For eons, people have enjoyed mapping the musical scale to the color spectrum.
Despite knowing that music is waves in air and light is waves in electromagnetic fields, I decided to do a little research and math.
The color spectrum ranges from 384 to 769THz (terahertz)
By repeatedly doubling a note (say A, at 440Hz) we can find where it would actually fall in the electromagnetic spectrum.
In the case of A, we can find its relevant note many octaves (40 octaves, 240, or 1,099,511,627,776) up at 483,785,116,221,440 (~484THz) which puts it at the redder side of orange.
You can get comparable results by multiplying the original frequency by 1.1 to get it in terahertz.
|note||midi note||frequency in center of audible, euphonious range||frequency in visible section of electromagnetic spectrum||color|
The abundance of red and green in the chart has to do with the fact that our eyes are most sensitive to those two colors, not because of any bias on the part of the spectrum.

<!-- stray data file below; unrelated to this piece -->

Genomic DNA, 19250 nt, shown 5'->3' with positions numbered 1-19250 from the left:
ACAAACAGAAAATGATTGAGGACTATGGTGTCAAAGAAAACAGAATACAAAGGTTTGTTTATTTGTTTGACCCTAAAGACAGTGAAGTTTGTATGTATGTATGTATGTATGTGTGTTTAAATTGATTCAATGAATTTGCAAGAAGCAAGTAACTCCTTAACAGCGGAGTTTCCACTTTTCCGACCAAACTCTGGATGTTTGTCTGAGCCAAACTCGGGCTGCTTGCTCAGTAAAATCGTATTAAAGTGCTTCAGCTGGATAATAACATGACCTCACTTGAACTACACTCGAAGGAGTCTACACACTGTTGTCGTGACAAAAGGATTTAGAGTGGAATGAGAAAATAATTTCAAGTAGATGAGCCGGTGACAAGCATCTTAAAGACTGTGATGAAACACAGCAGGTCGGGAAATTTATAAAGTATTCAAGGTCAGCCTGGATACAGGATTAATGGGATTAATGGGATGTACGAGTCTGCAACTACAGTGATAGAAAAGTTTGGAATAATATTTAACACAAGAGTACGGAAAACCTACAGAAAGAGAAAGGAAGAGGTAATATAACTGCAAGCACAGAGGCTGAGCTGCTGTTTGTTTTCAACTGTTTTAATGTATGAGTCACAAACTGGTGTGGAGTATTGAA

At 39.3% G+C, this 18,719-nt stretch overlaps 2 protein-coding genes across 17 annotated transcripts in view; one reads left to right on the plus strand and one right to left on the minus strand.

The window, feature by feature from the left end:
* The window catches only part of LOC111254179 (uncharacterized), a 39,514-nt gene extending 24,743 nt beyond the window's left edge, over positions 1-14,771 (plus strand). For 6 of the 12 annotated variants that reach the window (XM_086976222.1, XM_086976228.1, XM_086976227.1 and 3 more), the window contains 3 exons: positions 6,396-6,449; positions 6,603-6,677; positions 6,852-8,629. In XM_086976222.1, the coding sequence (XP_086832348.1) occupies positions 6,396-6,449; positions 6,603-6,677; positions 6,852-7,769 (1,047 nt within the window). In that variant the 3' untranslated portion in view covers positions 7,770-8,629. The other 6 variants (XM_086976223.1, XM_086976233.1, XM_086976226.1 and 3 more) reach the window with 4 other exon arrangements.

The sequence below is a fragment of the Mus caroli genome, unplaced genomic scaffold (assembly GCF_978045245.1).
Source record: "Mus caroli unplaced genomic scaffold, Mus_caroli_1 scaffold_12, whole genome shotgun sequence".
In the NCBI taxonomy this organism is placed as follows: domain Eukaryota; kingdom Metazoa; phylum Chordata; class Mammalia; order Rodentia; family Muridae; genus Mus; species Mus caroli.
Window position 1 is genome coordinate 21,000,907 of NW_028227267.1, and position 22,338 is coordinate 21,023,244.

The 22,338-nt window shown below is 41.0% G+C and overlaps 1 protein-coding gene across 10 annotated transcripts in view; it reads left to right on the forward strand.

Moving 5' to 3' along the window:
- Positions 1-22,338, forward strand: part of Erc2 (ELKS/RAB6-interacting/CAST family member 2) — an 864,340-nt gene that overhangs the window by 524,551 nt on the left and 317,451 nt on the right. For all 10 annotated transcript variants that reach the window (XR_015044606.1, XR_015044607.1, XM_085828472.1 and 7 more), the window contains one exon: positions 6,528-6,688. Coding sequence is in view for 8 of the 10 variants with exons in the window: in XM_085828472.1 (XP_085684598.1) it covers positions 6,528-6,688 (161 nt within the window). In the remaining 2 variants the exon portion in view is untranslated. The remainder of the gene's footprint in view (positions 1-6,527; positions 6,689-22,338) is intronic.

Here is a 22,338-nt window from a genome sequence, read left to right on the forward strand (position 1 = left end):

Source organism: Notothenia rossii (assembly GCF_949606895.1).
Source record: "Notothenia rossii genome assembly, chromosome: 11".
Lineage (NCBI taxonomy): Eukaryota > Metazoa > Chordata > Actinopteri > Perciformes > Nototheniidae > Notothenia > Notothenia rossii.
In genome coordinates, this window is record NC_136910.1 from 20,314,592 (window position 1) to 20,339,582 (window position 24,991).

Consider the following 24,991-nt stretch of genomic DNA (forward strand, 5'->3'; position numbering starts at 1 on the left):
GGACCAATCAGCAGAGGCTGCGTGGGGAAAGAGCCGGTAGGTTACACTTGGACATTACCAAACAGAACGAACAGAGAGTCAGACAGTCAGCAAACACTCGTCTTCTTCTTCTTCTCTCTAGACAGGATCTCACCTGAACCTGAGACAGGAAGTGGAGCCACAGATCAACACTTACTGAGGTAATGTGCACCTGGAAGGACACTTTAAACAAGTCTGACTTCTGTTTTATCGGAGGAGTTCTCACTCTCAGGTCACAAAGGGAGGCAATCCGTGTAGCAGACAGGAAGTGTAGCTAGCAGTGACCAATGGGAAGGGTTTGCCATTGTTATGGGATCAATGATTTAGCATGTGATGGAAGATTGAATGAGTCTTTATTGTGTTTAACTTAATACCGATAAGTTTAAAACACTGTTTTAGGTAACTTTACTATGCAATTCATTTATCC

Color is, of course, entirely subjective.
These are the numbers that, when multiplied by 240 (ie are transposed up by 40 octaves) map onto the spectrum of visible light.
Other notes, such as middle C would need a different multiplier, in this case, 2^41.
Douglas Adams' number, 42, would be the exponent of the multiplier for the octave below middle C.
Maybe that's what he meant by saying that 42 was the answer to the question of the universe.
The above is based on standard tuning. Other tunings wouldn't make much difference.
When multiplying by 1.1 trillion, small differences get magnified, but not enough to matter here.
F is an interesting note in that it happens to match exactly with the upper and lower ranges of frequencies of visible light.
That could be a coincidence, but I wouldn't be surprised if our brains use some sort of hardwired math that results in the spectrum of sound and color having the same bounds, albeit separated by many orders of magnitude.
Either way, F really should be the start and end of the scale, not C. And I suppose D is the bluest note of them all.
Frankly, I'm amazed that the color spectrum maps onto the music scale so perfectly. I was expecting all the notes to map out between yellow and green, or perhaps all the colors to map out to the range between F and A#.